LIQUID ASSETS

Morning Drinking Preserves an Old NOLA Tradition

By Elizabeth Pearce / Photography By Matthew Noel & | March 15, 2014
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We New Orleanians rarely appreciate our flexible drinking laws until we try to drink in other cities. We chafe at early closing times, and balk at locales that ban drinking on Sundays. And don’t get us started on dry counties.

But there’s another perk to living and drinking in New Orleans we take for granted: drinking in a bar in the morning.

Morning drinking is not to be confused with having a little hair of the dog to cure a hangover. For most folks, morning drinking often follows a night of the same, but some of the best morning drinking commences from a place of stone cold sobriety with no intention of getting drunk.

Until the 20th century, most mornings began with a mug of ale or cider. Water supplies were often tainted, while beer and hard cider were sources of safe, tasty calories. When the agrarian pace of the Western world was replaced by the frenetic tempo of the industrial revolution, workers abandoned their morning beer in favor of the caffeinated jolt of coffee. Here in New Orleans, it is easy to return to the 18th-century mode of greeting the day, ignoring the insistent tug of email and the screech of news channels while instead sipping leisurely on a morning pint.

Polly Watts, the owner of the Avenue Pub, favors fruit lambics or Berliner Weisse to greet the day. She finds them “refreshing, well carbonated, with a bit of fruity (but not sweet) niceness that fits breakfast.” They’re low enough in alcohol that you don’t get drunk early in the day. The Avenue Pub also offers a variety of hard ciders, another popular 18th-century choice. If you can’t give up your morning joe, they carry two very intense coffee stouts by Mikkeller, called, appropriately enough, Beer Geek Brunch and Beer Geek Breakfast.

If beer isn’t your tipple, the iconic Brandy Milk Punch is a solid choice. Tivoli and Lee’s Kimberly Patton Bragg created its apotheosis, The Cereal Killer, in which she replaces regular milk with the tasty goodness at the bottom of a cereal bowl before pairing it with bourbon. The hardest part of creating the drink, Bragg says, was finding the right cereal to create the sugary flavor (Honey Smacks filled the bill). The blend of childhood nostalgia and grown-up booze makes for a conquering salute to the day.

For imbibers looking for something beyond the ubiquitous Mimosa, Bragg recommends the Seelbach and the Black Velvet. Both champagne-based libations go down easy—and the inky color of a Black Velvet makes it a spiritous stand-in for java.

Bragg starts her own morning drinking with either champagne or a Mexican michelada beer cocktail and appreciates that “there’s no stigma in New Orleans to drinking at any time of the day.” She cautions, however, that no one should be doing shots first thing in the morning “unless you are a bartender.” Then, it’s just part of the job.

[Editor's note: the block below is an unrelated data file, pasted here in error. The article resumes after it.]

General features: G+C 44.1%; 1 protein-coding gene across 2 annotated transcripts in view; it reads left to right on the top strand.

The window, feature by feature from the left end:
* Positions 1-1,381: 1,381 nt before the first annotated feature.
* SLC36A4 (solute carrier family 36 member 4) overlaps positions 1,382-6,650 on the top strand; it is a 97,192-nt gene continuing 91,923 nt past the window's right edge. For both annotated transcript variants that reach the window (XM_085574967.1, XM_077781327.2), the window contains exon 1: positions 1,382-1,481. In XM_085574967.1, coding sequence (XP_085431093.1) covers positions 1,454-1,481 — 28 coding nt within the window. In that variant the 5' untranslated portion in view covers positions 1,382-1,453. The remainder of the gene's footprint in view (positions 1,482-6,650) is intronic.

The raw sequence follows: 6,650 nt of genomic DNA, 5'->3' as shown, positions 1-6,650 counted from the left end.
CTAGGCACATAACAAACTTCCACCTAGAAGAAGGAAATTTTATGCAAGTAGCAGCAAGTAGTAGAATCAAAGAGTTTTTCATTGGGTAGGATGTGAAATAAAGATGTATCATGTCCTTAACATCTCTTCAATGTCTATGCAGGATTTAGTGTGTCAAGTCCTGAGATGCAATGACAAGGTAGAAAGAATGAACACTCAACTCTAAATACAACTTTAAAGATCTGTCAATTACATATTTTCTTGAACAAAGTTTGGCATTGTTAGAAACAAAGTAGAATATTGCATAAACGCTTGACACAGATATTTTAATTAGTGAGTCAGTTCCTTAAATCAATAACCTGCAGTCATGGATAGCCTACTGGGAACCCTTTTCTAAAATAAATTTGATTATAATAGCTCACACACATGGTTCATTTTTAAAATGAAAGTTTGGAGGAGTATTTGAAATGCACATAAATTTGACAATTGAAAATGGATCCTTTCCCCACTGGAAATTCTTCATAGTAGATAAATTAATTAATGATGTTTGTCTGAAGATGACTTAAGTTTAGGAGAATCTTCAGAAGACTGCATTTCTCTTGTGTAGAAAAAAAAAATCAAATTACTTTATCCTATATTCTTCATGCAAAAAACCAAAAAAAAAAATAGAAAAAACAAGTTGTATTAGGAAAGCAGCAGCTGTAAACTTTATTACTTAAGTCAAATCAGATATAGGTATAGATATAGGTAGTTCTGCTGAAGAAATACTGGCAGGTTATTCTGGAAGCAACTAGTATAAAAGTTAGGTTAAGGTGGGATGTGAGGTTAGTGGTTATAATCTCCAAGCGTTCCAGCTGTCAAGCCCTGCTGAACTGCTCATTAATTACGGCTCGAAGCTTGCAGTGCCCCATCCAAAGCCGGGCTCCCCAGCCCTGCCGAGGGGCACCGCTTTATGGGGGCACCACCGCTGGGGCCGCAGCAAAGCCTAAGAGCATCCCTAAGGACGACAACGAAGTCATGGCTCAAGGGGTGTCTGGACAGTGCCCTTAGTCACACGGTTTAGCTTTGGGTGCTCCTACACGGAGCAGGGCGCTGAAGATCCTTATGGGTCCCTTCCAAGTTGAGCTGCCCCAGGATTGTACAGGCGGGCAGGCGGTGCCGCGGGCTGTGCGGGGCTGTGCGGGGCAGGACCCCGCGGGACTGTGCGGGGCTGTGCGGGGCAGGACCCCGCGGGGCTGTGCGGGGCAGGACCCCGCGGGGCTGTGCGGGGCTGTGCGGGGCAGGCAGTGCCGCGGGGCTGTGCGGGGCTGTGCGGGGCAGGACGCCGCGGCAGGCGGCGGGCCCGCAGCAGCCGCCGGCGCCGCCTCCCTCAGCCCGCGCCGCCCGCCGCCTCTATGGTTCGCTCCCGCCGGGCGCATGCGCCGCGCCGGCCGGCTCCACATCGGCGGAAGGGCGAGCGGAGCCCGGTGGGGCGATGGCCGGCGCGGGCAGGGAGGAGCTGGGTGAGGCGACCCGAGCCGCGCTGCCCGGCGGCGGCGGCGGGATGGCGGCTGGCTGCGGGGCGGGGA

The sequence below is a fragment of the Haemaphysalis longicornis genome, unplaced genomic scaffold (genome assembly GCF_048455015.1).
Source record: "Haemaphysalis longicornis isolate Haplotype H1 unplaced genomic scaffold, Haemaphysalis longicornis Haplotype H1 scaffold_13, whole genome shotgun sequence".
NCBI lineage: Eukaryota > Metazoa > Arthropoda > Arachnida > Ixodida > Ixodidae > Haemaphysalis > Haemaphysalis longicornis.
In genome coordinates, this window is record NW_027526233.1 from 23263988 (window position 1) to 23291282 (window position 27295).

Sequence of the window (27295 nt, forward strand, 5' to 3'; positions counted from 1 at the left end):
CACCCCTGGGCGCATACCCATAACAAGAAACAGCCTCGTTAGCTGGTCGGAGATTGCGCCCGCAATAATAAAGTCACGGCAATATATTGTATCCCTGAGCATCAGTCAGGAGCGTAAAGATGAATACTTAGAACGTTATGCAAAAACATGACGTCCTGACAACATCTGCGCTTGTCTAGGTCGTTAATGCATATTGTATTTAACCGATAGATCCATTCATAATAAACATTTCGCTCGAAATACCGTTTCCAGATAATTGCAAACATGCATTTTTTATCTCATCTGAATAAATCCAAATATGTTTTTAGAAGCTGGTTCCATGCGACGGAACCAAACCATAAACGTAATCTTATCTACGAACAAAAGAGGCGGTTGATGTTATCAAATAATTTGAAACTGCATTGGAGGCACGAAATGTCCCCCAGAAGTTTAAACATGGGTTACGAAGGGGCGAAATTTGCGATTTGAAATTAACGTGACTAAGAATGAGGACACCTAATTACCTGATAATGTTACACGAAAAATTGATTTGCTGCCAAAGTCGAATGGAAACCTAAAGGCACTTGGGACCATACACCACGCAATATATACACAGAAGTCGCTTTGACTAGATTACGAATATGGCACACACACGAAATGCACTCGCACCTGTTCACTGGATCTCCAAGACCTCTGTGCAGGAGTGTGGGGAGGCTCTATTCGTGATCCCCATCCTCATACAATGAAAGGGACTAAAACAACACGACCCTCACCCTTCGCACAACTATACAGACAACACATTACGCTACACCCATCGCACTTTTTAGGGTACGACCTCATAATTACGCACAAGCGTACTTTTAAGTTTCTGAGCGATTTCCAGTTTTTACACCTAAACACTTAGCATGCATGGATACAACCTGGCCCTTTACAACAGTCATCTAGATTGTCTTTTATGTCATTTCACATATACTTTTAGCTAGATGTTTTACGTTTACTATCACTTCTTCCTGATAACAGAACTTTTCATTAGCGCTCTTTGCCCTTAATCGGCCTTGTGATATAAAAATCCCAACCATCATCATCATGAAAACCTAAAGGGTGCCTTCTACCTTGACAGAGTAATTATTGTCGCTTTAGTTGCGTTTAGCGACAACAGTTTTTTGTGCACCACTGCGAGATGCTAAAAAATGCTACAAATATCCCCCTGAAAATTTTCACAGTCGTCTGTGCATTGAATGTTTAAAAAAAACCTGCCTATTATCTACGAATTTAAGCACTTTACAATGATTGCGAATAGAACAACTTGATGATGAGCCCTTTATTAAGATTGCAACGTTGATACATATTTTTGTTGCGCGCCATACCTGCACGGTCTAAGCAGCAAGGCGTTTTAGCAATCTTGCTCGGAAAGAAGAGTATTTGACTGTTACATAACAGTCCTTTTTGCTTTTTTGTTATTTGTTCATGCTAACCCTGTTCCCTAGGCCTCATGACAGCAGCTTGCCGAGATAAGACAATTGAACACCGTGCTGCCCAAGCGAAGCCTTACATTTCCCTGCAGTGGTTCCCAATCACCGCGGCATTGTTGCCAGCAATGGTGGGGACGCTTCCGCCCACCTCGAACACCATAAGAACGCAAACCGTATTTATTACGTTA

Many of those enjoying an early drink are those are vacationing in New Orleans. For those who work the night shift, or weekends, or any schedule beyond the customary 9-to-5, “happy hour” may start at 9am and “Saturdays” may fall on Tuesdays. If that’s the case, the best morning drink deal any day of the week is at the Erin Rose.

The Rose opens daily at 10am, and patrons who stop there on Thursday and Friday mornings are welcomed by the winning smile of Rhiannon Enlil. “When you visit a bar that’s been open since the night before, you are apt to be drinking with people wasted from the night before. But when the Rose opens at 10am, it’s a fresh start for everyone.”

“We can have an off-the-clock bartender, a retired judge, and a visitor all drinking together. Everyone is saying good morning.” One great appeal to Enlil about the morning crowd is that “neighborhood bars can play the role of the town square, where people network, share news and gossip. In the daytime, the Rose is just like that.”

Wake Up and Live specials at the Rose, available daily from 10am to 2pm, are available for under $5. They include basics like the Bloody Mary, Mimosa, Screwdriver, and Irish Coffee, either hot and frozen. The Pancake Shot is also a popular order.

The biggest misconception most folks have about day drinking is that it only happens on your day off or that the goal is to get drunk. But all three bartenders stress that this shouldn’t be the case. In New Orleans we don’t blink when people order a drink during a working lunch, because we know they will still be able to do their job. Who’s to say that drinking with breakfast is any different?

A morning tot may be just what is needed to jumpstart your day and get your creative juices flowing. Perhaps you can even do a bit of work in the bar, as authors have done for centuries. At that hour, a saloon is likely to be less boisterous than your local coffee shop.

With a nod to history, the tranquil pace of our city, and New Orleans’ easy relationship with imbibing, go ahead and order that morning drink.

Article from Edible New Orleans at http://edibleneworleans.ediblecommunities.com/drink/morning-drinking-preserves-old-nola-tradition
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